COVID-19: Why are greyhound and horse racing continuing in a pandemic?
(full and integral article dd. 7/4/2020)
Why are greyhound and horse racing continuing in a pandemic?
Written by: Senator Mehreen Faruqi
COVID-19 has hit our country like a sledgehammer, with the double whammy of a health emergency and an economic shock.
We are told we need to do the right thing and make sacrifices to save lives, and that is exactly what everyone is doing.
Well, almost everyone. It seems there are a few select industries operating above the law.
No prizes for guessing they are the gambling and racing industries.
While the rest of the state’s non-essential industries are shutting down, horse and greyhound racing continues with reckless abandon everywhere other than Tasmania.
It is mind-boggling that racing would be considered essential.
Even putting aside the broader ethics of animal racing and the well-documented animal cruelty in both horse and dog racing, it is just plain selfish and risky to human health to hold races in the middle of a pandemic.
Animal racing involves participants driving long distances at a time when we are all being told to stay at home.
We are all trying to stop the spread and flatten the curve.
But while police move people on from sunbathing in a park, the racing industry is bringing dozens together at tracks around the country, where social distancing rules can’t be met.
It seems there is one rule for the powerful gambling-fuelled racing industry and another for the rest of us.
In the last month, racing bodies have put in place new rules, including banning crowds at events and designating greyhound racing zones to minimise travel.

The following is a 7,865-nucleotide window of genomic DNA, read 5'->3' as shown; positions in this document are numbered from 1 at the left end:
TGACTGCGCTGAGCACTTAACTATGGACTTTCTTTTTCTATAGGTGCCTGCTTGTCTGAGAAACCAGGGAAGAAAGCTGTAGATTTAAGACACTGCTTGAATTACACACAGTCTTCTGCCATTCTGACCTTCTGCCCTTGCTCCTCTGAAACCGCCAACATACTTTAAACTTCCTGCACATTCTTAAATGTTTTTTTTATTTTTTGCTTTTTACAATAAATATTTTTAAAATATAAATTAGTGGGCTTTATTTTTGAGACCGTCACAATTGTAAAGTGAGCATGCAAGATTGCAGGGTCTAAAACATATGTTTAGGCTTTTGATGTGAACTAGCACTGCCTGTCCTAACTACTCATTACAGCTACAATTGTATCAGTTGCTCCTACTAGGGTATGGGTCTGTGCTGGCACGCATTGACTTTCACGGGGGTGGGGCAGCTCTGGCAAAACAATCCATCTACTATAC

But these piecemeal changes made by the industry are designed to protect their revenue, not people.
Even under the introduced ‘zoned system’, where participants can only race in a designated geographic zone, participants are travelling hundreds of kilometres at a time to race.
It is apparently perfectly okay for a greyhound trainer in Bega to travel almost four hours to race a dog in this age of COVID-19. In Sydney, all racers are being encouraged to travel to Richmond. Even worse, almost a third of participants are over 65, an age group vulnerable in the pandemic.
Now that racing is one of the last organised sports for gambling to stay open, it has a virtual monopoly on gambling revenue which it is intent on protecting, it seems even at the cost of human health.
To protect people, racing needs to be shut down nationally right now.
To protect animals, we need measures in place to look after their welfare throughout this crisis, including ensuring essential animal care work such as feeding and exercising can continue.
When the industries inevitably cry poor on this front, we should remember they make millions off racing these animals.
They can afford to put their money where their mouth is and take care of them now.
The big question: why is racing allowed to go on?
The cynic in me says vested interests.
The NSW and Victorian governments made $130 million in revenue from gambling on horse and greyhound racing in 2017–18 alone.
With organised sports suspended and clubs and pubs now shut due to the public health crisis, the government is losing lucrative revenue from gaming machines and sports betting.
We must never forget that gambling revenue is in fact financial losses from people that in many cases they can’t afford to lose in the first place.
Gambling is a parasitic industry that survives off people with a gambling addiction.
Andrew Miller, President of the AMA in Western Australia has the right idea, stating that racing should be put on hold to respect the rest of the community.
The health of the community should be top priority, not gambling profits.
It’s time the Prime Minister and State and Territory governments stood up to the gambling industry and made them follow the same rules as the rest of us.
Dr Mehreen Faruqi is a Greens Senator in the Federal Parliament.
Source: MEDIUM.com Senator Mehreen Faruqi
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